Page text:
You keep comparing your dog to other dogs and you feel like something is definitely off, but you’re not sure what it is. Your doggo has unusual pup behaviors, is slow, or doesn’t respond to your commands as you wish they would.
Before you diagnose your fur friend as a mentally disabled dog, you should have them medically examined to exclude other conditions or diseases. It could also be that you simply haven’t trained your dog well enough.
Can dogs be mentally challenged?
Yes and no. You could indeed have a mentally challenged dog, but not in the way you think.
Many dog parents are quick to visit their veterinarian claiming their dog is autistic or has Down Syndrome. However, this couldn’t be further from the truth.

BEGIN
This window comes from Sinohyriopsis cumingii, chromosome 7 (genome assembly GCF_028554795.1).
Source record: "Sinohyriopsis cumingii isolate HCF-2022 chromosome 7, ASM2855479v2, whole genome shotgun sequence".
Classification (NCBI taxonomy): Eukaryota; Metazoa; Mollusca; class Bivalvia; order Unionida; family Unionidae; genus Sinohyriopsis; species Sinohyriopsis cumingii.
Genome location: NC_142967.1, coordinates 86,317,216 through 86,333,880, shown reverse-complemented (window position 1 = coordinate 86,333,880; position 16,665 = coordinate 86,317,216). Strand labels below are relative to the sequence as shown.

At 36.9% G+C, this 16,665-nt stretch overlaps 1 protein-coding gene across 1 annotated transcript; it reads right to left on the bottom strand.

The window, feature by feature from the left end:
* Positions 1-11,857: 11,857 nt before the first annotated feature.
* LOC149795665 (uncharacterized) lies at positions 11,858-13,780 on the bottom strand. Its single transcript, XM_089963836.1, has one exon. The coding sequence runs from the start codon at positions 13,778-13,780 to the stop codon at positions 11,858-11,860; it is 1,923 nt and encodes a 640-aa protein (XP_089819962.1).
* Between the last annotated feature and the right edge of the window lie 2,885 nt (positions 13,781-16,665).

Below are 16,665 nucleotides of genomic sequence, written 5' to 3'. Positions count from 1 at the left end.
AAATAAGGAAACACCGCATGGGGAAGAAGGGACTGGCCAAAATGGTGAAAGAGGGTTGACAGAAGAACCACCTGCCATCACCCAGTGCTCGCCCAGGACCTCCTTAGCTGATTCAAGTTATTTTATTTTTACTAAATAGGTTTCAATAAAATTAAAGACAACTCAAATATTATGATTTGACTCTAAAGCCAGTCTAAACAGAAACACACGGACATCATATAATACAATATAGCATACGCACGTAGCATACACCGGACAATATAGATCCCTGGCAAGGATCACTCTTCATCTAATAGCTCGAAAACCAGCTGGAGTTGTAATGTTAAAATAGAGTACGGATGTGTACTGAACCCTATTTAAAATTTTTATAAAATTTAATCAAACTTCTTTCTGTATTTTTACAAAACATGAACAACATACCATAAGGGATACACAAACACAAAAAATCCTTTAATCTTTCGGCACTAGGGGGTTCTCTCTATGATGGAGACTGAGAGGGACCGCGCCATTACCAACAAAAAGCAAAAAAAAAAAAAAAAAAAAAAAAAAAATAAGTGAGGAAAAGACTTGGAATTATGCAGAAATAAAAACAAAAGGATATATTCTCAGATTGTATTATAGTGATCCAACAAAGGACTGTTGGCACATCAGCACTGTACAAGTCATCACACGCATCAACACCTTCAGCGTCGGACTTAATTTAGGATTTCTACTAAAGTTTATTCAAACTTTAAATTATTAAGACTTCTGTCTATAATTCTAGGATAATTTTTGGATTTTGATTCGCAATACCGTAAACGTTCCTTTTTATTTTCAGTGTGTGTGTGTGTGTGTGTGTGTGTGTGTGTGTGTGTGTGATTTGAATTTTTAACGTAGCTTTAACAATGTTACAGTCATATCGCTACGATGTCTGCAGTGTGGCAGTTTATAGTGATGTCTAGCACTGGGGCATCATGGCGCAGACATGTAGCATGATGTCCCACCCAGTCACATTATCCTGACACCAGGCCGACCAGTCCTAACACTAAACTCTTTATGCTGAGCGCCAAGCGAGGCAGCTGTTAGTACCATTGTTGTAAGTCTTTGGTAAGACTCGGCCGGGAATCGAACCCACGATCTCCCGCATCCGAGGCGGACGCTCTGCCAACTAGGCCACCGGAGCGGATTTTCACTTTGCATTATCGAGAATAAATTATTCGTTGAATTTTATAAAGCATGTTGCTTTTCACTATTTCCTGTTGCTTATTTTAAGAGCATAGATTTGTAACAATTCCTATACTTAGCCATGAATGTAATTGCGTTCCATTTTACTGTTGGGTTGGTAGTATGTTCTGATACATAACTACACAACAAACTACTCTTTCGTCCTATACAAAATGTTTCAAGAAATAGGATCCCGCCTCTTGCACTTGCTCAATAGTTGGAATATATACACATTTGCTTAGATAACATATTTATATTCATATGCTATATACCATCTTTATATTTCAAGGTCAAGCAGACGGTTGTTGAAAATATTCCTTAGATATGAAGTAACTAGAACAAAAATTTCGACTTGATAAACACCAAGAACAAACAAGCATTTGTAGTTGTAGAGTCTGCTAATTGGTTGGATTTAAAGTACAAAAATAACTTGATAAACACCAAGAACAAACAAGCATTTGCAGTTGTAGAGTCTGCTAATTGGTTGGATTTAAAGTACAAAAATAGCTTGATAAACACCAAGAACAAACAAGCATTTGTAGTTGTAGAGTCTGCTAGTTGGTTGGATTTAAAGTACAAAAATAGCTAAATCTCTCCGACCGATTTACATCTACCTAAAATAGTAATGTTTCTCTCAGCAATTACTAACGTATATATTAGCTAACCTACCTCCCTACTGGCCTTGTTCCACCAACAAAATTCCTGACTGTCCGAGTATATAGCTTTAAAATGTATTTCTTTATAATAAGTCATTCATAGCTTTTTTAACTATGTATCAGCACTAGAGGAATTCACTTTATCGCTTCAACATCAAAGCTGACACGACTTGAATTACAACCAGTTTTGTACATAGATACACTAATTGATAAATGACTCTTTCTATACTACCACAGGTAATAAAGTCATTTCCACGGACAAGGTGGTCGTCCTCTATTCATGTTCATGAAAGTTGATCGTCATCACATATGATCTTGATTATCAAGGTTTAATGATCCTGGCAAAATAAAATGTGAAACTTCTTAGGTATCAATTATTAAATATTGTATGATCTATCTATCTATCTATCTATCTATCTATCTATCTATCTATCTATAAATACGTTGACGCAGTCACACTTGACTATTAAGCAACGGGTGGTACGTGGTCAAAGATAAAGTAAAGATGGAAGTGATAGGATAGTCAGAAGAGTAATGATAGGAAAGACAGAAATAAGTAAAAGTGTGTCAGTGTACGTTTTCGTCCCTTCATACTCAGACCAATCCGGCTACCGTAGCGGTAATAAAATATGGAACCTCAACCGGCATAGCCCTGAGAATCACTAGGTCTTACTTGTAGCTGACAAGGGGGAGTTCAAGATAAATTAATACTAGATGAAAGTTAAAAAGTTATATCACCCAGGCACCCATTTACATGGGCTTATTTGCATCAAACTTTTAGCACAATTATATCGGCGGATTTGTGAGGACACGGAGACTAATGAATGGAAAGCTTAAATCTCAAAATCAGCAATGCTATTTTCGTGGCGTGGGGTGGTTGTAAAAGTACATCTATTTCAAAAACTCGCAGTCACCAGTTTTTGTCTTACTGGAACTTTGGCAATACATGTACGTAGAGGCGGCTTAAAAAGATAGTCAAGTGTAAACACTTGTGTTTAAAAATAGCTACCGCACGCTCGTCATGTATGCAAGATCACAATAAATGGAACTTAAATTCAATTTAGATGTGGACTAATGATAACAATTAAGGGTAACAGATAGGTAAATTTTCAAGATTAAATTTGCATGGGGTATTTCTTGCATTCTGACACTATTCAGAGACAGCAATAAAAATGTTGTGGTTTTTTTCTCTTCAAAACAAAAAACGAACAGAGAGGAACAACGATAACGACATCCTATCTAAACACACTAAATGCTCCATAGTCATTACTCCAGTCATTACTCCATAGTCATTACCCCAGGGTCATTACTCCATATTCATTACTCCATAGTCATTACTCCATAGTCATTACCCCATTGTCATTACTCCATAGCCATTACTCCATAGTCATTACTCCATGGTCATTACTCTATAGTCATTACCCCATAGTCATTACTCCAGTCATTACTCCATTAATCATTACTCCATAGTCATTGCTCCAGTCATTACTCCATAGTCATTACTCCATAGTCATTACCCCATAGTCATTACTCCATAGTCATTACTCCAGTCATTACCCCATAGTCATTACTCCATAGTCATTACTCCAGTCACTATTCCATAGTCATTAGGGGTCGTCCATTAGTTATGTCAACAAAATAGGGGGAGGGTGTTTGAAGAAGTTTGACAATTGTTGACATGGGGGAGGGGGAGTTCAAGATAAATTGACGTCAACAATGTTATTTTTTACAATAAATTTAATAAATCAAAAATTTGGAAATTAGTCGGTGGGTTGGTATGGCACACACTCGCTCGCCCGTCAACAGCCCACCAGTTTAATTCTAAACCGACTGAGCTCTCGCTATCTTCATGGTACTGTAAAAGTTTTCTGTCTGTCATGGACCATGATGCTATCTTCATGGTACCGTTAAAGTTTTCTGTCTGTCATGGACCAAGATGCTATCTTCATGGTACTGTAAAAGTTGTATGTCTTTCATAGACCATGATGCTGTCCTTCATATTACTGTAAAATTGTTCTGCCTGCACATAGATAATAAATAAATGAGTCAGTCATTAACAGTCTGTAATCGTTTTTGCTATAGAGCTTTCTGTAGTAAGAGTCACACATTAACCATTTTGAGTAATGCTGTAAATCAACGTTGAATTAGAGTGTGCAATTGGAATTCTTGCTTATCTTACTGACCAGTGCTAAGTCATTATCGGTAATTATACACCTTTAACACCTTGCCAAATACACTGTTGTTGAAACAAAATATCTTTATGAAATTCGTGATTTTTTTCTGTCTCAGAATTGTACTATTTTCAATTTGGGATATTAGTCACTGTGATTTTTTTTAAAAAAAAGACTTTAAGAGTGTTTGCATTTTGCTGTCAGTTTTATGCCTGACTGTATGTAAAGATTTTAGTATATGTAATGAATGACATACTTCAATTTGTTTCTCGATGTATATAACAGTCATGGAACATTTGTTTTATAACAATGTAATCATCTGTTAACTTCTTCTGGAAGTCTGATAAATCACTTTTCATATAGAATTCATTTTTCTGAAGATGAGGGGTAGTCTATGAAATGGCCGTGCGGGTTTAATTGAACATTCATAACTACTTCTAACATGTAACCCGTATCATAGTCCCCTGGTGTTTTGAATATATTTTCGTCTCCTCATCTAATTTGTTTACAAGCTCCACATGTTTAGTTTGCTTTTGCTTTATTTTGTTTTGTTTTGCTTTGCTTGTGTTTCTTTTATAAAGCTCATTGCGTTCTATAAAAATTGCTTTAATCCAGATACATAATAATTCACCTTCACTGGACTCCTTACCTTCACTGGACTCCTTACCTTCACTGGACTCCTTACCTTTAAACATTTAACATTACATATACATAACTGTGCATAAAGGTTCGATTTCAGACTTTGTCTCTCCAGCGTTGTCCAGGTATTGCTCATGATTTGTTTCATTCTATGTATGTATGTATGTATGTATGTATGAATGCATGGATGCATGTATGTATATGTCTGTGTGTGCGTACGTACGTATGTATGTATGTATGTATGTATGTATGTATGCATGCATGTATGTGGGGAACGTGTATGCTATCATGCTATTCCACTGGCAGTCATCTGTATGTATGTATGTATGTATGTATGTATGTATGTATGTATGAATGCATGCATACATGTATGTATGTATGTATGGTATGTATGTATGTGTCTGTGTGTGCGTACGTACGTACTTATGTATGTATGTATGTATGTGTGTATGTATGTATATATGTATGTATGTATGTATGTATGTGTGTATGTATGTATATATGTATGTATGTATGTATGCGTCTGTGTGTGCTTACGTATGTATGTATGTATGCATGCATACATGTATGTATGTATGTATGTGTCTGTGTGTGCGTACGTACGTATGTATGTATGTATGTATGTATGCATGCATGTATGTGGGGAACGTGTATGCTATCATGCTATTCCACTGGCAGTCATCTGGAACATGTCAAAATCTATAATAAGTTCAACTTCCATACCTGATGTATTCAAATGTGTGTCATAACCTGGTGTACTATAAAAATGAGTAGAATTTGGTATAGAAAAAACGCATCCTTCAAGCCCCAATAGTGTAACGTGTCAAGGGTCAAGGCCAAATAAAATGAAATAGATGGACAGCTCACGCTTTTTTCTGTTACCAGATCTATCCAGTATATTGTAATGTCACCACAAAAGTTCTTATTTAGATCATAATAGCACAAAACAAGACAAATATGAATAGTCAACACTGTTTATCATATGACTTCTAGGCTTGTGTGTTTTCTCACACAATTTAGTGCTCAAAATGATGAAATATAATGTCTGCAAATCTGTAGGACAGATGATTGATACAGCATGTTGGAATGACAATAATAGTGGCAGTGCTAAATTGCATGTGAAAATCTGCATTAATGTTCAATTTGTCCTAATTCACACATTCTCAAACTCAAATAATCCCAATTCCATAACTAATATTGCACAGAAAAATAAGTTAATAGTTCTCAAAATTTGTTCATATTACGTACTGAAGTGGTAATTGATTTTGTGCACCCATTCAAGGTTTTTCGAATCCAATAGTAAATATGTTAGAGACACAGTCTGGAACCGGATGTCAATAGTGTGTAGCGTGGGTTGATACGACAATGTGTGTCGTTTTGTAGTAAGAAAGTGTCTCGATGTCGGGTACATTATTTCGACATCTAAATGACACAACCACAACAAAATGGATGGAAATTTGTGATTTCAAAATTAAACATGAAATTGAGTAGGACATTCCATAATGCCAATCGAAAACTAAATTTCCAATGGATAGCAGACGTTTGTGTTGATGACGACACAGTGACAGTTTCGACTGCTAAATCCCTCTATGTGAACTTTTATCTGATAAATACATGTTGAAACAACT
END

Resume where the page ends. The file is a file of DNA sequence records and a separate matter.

First of all, autism is not a mental handicap, but a neurodevelopmental disorder that usually affects a person’s social life. While there are dogs that may show antisocial behavior, it doesn’t necessarily mean they have autism.
Dogs are highly intuitive, highly intelligent, and emotional animals and even if we’re used to seeing them always happy and carefree, there may be reasons why an otherwise happy dog develops certain behaviors.
Some people claim dogs can be affected by Down Syndrome and that you can recognize the physical signs of the condition on a dog, for example, dogs born cross-eyed, with flat faces or other ‘unusual’ traits.
However, Down Syndrome is a genetic disorder that is specific to humankind because it’s related to the number of our chromosomes and it is not scientifically proven in dogs.
A “mentally retarded dog” most of the time is just a dog who is affected by a specific condition, disease, or trauma that leads to the development of one or more handicaps.